Teaching Conversations in the Residential Colleges
We are happy to announce the schedule and topics for our lunchtime "Teaching Conversations in the Residential Colleges" program for AY 2013-14, co-hosted by the McGraw Center for Teaching and Learning and the Residential Colleges. These workshops bring together faculty from across divisions and departments and provide opportunities for the sharing of knowledge and ideas among peers. The current climate of innovation in teaching suggests so many themes and questions for discussion that we had a difficult time narrowing them down. Our McGraw Faculty Fellows Prof. Deborah Prentice (Chair, Department of Psychology) and Prof. William Gleason (Chair, Department of English), were enormously helpful in this endeavor. This suite of topics reflect areas of interest that faculty have brought to us; while each is discrete, the cluster of topics holds the potential to nest and overlap in ways that we believe will enable us to keep an exciting conversation going over the span of the academic year. We hope to see you soon and often around the lunch table (and in the case of Forbes College, around the dinner table)!
Lisa Herschbach, Director
McGraw Center for Teaching & Learning
Associate Dean of the College
Jeff Himpele, Director
Teaching Initiatives and Programs
McGraw Center for Teaching and Learning
Flipping Out About Flipping
An overview of recent experiments in flipping classes on campus by a number of our colleagues, and their students' reactions to them, will open up a discussion of our own responses to the idea. We will sort through what we see as the promises, assumptions, misconceptions and challenges of "flipping" as a strategy for intensifying student engagement in and outside of class-time.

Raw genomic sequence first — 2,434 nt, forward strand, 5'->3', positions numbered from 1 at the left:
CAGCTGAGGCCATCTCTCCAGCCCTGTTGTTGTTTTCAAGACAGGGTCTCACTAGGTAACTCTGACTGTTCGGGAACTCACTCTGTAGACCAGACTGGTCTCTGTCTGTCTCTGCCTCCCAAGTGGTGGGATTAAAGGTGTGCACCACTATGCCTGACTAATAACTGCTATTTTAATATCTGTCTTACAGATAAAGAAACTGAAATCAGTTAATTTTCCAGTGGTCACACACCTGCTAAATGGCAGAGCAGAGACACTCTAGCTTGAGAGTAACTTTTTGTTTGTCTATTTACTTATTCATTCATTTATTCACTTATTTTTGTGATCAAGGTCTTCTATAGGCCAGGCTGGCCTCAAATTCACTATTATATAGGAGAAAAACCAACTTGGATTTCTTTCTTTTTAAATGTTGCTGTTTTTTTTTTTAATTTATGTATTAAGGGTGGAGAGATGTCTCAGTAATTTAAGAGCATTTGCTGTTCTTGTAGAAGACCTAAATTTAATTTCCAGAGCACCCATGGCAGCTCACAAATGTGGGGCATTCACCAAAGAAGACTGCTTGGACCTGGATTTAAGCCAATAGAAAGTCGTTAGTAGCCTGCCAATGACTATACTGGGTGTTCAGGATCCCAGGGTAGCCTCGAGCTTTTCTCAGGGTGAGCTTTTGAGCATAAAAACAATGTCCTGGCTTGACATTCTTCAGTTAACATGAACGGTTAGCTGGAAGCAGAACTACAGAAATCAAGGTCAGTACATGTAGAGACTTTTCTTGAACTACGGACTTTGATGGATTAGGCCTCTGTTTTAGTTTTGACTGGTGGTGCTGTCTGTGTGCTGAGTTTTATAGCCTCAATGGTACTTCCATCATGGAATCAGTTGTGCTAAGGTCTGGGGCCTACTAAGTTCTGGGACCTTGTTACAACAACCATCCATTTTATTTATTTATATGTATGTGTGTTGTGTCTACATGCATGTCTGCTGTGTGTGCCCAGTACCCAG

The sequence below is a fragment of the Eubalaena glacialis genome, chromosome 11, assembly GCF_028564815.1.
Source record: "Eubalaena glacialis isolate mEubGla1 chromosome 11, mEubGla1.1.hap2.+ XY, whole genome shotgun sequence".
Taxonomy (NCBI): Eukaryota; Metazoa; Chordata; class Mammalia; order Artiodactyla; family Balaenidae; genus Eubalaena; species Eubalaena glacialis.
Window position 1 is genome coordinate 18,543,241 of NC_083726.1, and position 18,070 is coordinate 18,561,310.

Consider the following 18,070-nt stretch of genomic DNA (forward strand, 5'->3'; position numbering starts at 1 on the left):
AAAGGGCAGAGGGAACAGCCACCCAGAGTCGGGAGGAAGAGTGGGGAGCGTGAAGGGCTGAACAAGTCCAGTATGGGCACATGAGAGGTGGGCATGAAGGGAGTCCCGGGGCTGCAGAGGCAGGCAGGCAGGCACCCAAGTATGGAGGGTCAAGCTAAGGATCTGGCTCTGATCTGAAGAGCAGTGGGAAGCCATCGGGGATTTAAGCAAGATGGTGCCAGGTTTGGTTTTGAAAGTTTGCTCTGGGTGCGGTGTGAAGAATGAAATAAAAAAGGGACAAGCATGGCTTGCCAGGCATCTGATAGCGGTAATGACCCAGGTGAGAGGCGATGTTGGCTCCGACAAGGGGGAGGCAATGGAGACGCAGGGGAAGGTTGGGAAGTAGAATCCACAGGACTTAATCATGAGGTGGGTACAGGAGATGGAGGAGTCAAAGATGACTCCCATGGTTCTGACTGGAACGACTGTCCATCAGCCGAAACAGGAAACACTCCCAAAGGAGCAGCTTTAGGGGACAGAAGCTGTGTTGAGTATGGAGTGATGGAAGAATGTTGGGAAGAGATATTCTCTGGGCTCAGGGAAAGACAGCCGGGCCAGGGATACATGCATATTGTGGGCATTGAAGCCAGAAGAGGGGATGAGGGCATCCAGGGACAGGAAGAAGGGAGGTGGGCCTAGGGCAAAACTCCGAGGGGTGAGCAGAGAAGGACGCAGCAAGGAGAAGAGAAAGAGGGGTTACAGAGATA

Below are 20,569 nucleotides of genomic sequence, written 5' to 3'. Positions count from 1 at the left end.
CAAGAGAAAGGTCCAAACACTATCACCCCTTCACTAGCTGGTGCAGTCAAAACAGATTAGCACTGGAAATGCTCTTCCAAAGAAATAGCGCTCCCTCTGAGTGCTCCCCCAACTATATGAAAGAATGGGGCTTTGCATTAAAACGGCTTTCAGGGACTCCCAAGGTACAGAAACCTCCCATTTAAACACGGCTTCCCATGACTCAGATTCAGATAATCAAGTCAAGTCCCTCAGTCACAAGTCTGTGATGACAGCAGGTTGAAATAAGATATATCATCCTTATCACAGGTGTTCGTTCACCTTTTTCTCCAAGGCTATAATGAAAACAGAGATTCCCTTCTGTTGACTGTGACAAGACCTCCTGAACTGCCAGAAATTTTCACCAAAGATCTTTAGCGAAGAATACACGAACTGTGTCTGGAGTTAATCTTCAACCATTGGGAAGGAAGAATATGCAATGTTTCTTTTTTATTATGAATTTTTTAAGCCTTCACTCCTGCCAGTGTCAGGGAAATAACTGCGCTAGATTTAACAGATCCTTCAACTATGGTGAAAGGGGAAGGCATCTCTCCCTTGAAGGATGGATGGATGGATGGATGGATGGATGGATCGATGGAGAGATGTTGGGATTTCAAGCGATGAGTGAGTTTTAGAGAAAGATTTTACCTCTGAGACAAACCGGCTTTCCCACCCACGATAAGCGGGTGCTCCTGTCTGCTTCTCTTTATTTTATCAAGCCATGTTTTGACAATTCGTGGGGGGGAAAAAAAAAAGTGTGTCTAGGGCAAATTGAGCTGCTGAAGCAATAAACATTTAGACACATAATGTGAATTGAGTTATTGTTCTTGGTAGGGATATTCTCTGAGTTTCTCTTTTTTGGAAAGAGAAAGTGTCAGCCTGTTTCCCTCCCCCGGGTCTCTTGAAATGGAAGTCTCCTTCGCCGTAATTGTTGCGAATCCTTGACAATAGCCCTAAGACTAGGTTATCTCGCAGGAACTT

Thursday December 5, 12:00-1:20 p.m., Mathey College Private Dining Room
Cultivating Critique in the (Polite) Princeton Classroom
A number of our colleagues have noted that our students are experts at reproducing disciplinary arguments and mastering course content. But how can we promote productive disagreements in our classes that would give students a richer interactive experience that would enable them to participate more deeply in the critical process of disciplinary work and become more independent thinkers?
Thursday, February 13, 12:00-1:20 p.m., Butler College Special Dining Room
How Do I Grade This?
A discussion aimed at addressing the challenges that inhere in evaluating your innovative, collaborative, interdisciplinary student work. We’ll share the challenges we face in grading student participation and develop a collective set of criteria and practices that will enable us to fully pursue our ideals for more engaging forms of teaching.
Thursday, February 27, 12:00-1:20 p.m., Rockefeller College Private Dining Room
An Interdisciplinary Conversation About Teaching Styles
A discussion across university divisions and disciplines that offers inspiration and new techniques for effective teaching. How can the use of narrative and discussion in teaching help students learn to approach problem-solving? How can techniques of teaching problem-solving organize classroom discussions in interpretive disciplines? While the differences might be most salient, our discussion also promises to reveal surprising connections in thinking and values underlying disciplinary teaching styles.
Thursday, March 6, 6:00-7:30 p.m., Forbes College Master's Residence
This discussion has been rescheduled to Thursday, April 24, 2014.
Gender and Teaching
What are the explicit and implicit gendered inequities in student engagement and faculty attention in the classroom? How are they reflected in student performance and our assessment of it? We’ll share the challenges we face and the techniques we have used to enrich the overall quality of classroom teaching by giving our students equal opportunities to participate and succeed.
Thursday, April 10, 12:00-1:20 p.m., Whitman College Private Dining Room
Teaching with Media & the Media of Teaching
Whether as documentaries or mass media, TV and film media can engage students and enliven class discussions. Yet if audiovisual media are typically used to support and illustrate disciplinary ideas and facts, how can we elevate these media as primary texts and use media technologies to teach students to engage with media in their own forms? We’ll share the variety of ways that colleagues are using media as course content and engaging media technologies to advance their students’ learning.
Thursday, May 1, 12:00-1:20 p.m., Wilson College Private Dining Room, followed by tour of Julian Street Media Center